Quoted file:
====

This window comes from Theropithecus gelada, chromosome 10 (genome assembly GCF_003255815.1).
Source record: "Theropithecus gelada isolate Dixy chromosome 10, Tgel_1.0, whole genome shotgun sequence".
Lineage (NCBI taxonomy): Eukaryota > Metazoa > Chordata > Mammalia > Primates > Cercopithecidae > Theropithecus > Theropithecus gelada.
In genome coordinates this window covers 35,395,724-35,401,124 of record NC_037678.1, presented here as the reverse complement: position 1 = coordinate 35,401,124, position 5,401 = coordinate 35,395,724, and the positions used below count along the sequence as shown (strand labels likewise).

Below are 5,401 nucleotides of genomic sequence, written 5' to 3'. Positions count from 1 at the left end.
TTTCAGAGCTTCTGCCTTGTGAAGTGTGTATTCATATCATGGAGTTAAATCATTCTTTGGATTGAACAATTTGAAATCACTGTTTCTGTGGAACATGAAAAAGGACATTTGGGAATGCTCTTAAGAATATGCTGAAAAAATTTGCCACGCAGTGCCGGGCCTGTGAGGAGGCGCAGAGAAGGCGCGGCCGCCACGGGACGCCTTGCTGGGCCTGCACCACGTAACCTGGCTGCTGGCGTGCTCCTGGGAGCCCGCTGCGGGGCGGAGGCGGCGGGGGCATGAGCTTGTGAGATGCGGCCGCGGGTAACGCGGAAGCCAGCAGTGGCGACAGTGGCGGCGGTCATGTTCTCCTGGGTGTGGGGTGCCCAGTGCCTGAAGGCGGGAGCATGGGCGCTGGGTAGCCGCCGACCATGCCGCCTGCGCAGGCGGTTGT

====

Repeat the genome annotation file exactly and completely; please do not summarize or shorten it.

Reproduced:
This window comes from Theropithecus gelada, chromosome 10 (genome assembly GCF_003255815.1).
Source record: "Theropithecus gelada isolate Dixy chromosome 10, Tgel_1.0, whole genome shotgun sequence".
Lineage (NCBI taxonomy): Eukaryota > Metazoa > Chordata > Mammalia > Primates > Cercopithecidae > Theropithecus > Theropithecus gelada.
In genome coordinates this window covers 35,395,724-35,401,124 of record NC_037678.1, presented here as the reverse complement: position 1 = coordinate 35,401,124, position 5,401 = coordinate 35,395,724, and the positions used below count along the sequence as shown (strand labels likewise).

Below are 5,401 nucleotides of genomic sequence, written 5' to 3'. Positions count from 1 at the left end.
TTTCAGAGCTTCTGCCTTGTGAAGTGTGTATTCATATCATGGAGTTAAATCATTCTTTGGATTGAACAATTTGAAATCACTGTTTCTGTGGAACATGAAAAAGGACATTTGGGAATGCTCTTAAGAATATGCTGAAAAAATTTGCCACGCAGTGCCGGGCCTGTGAGGAGGCGCAGAGAAGGCGCGGCCGCCACGGGACGCCTTGCTGGGCCTGCACCACGTAACCTGGCTGCTGGCGTGCTCCTGGGAGCCCGCTGCGGGGCGGAGGCGGCGGGGGCATGAGCTTGTGAGATGCGGCCGCGGGTAACGCGGAAGCCAGCAGTGGCGACAGTGGCGGCGGTCATGTTCTCCTGGGTGTGGGGTGCCCAGTGCCTGAAGGCGGGAGCATGGGCGCTGGGTAGCCGCCGACCATGCCGCCTGCGCAGGCGGTTGT